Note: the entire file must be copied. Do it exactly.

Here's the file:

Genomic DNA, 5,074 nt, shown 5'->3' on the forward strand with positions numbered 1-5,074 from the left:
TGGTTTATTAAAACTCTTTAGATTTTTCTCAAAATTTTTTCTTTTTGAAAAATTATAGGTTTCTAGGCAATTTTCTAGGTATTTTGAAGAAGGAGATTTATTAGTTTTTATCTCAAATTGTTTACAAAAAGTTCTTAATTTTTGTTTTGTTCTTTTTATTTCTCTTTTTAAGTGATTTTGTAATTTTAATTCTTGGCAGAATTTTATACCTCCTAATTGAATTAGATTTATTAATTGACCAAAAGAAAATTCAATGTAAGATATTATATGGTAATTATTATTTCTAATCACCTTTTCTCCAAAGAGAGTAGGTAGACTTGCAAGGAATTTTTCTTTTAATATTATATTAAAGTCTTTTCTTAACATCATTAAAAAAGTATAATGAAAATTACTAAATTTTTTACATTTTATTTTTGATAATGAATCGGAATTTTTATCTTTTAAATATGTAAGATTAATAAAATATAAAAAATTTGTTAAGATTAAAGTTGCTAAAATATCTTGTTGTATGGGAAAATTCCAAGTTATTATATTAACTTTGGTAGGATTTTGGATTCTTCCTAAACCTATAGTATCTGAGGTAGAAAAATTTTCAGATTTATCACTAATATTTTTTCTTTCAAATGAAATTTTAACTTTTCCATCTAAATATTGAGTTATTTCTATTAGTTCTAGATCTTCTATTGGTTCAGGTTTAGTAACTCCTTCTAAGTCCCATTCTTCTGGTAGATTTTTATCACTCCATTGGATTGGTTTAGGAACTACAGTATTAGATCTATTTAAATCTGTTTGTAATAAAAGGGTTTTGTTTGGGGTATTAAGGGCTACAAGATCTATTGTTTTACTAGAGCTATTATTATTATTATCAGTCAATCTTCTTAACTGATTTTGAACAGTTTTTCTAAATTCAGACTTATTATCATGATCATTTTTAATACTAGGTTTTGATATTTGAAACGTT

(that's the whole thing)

Genomic DNA, 5,074 nt, shown 5'->3' on the forward strand with positions numbered 1-5,074 from the left:
TGGTTTATTAAAACTCTTTAGATTTTTCTCAAAATTTTTTCTTTTTGAAAAATTATAGGTTTCTAGGCAATTTTCTAGGTATTTTGAAGAAGGAGATTTATTAGTTTTTATCTCAAATTGTTTACAAAAAGTTCTTAATTTTTGTTTTGTTCTTTTTATTTCTCTTTTTAAGTGATTTTGTAATTTTAATTCTTGGCAGAATTTTATACCTCCTAATTGAATTAGATTTATTAATTGACCAAAAGAAAATTCAATGTAAGATATTATATGGTAATTATTATTTCTAATCACCTTTTCTCCAAAGAGAGTAGGTAGACTTGCAAGGAATTTTTCTTTTAATATTATATTAAAGTCTTTTCTTAACATCATTAAAAAAGTATAATGAAAATTACTAAATTTTTTACATTTTATTTTTGATAATGAATCGGAATTTTTATCTTTTAAATATGTAAGATTAATAAAATATAAAAAATTTGTTAAGATTAAAGTTGCTAAAATATCTTGTTGTATGGGAAAATTCCAAGTTATTATATTAACTTTGGTAGGATTTTGGATTCTTCCTAAACCTATAGTATCTGAGGTAGAAAAATTTTCAGATTTATCACTAATATTTTTTCTTTCAAATGAAATTTTAACTTTTCCATCTAAATATTGAGTTATTTCTATTAGTTCTAGATCTTCTATTGGTTCAGGTTTAGTAACTCCTTCTAAGTCCCATTCTTCTGGTAGATTTTTATCACTCCATTGGATTGGTTTAGGAACTACAGTATTAGATCTATTTAAATCTGTTTGTAATAAAAGGGTTTTGTTTGGGGTATTAAGGGCTACAAGATCTATTGTTTTACTAGAGCTATTATTATTATTATCAGTCAATCTTCTTAACTGATTTTGAACAGTTTTTCTAAATTCAGACTTATTATCATGATCATTTTTAATACTAGGTTTTGATATTTGAAACGTT